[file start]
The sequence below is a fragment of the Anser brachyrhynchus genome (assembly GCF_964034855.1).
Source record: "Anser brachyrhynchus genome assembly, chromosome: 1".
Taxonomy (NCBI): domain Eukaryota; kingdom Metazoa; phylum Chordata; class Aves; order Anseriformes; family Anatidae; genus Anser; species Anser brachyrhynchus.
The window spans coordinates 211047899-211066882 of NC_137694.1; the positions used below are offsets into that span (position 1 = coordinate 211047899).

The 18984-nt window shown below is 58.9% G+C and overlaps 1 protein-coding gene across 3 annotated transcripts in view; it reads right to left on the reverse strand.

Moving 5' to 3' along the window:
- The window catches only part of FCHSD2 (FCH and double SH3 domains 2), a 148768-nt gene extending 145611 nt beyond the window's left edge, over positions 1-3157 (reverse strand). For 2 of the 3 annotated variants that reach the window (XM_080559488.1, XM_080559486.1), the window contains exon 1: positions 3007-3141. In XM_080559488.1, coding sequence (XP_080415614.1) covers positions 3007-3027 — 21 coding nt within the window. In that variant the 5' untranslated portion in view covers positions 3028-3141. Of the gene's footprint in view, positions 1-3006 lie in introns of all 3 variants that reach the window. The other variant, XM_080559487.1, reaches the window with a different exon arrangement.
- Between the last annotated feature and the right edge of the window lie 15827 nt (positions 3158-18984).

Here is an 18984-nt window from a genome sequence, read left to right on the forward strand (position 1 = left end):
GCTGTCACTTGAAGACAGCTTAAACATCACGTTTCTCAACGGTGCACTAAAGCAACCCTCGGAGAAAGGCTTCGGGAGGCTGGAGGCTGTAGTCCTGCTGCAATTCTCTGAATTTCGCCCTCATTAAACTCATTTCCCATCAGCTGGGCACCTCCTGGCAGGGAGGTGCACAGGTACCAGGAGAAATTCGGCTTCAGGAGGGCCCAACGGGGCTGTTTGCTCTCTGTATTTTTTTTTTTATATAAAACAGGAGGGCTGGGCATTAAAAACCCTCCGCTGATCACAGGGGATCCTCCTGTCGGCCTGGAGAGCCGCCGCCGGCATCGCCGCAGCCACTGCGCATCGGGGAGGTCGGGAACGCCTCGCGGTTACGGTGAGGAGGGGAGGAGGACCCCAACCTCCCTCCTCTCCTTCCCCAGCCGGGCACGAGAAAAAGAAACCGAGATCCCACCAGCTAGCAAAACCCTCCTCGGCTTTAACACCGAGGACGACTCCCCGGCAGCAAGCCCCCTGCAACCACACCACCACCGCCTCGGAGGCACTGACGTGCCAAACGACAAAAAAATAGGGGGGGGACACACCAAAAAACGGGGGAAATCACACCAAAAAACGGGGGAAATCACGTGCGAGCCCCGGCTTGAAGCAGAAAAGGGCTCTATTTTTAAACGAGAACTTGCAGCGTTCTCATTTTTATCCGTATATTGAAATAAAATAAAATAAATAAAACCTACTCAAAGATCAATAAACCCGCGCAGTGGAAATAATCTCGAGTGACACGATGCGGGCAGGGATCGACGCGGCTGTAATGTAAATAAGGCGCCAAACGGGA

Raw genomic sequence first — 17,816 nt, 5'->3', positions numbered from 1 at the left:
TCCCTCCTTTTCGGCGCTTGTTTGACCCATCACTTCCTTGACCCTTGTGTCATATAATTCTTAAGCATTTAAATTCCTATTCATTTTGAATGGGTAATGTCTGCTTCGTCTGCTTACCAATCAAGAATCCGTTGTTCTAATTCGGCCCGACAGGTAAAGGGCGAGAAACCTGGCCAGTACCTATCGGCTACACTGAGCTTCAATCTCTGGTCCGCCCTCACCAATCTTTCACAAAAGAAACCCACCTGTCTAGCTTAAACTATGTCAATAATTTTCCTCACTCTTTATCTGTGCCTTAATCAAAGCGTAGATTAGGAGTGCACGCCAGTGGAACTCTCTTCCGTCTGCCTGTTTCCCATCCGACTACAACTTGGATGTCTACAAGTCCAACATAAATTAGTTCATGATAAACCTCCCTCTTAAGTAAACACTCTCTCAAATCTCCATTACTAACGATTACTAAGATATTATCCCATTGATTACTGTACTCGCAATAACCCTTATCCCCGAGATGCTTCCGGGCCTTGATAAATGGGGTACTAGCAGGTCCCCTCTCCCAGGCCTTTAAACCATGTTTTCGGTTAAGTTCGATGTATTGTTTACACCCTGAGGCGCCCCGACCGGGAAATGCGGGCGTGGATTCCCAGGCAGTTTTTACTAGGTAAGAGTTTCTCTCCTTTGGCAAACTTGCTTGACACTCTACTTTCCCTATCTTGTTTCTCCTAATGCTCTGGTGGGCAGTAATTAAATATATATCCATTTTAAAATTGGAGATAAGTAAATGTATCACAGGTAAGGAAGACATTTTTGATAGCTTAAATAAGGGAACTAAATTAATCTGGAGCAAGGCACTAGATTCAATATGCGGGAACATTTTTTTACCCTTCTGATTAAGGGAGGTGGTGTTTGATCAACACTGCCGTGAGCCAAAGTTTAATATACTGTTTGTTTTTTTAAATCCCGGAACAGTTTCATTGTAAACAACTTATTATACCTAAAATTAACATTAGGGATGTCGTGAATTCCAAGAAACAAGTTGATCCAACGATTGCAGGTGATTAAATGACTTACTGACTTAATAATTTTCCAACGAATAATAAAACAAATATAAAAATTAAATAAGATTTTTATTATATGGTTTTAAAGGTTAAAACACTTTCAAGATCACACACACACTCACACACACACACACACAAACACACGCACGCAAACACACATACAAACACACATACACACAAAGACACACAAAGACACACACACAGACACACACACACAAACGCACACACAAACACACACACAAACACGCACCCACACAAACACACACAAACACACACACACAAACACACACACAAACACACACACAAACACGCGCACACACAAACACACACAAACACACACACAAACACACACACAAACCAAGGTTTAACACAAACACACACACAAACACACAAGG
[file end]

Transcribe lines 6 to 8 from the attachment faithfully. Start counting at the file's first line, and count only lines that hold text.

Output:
Moving 5' to 3' along the window:
- The window catches only part of FCHSD2 (FCH and double SH3 domains 2), a 148768-nt gene extending 145611 nt beyond the window's left edge, over positions 1-3157 (reverse strand). For 2 of the 3 annotated variants that reach the window (XM_080559488.1, XM_080559486.1), the window contains exon 1: positions 3007-3141. In XM_080559488.1, coding sequence (XP_080415614.1) covers positions 3007-3027 — 21 coding nt within the window. In that variant the 5' untranslated portion in view covers positions 3028-3141. Of the gene's footprint in view, positions 1-3006 lie in introns of all 3 variants that reach the window. The other variant, XM_080559487.1, reaches the window with a different exon arrangement.
- Between the last annotated feature and the right edge of the window lie 15827 nt (positions 3158-18984).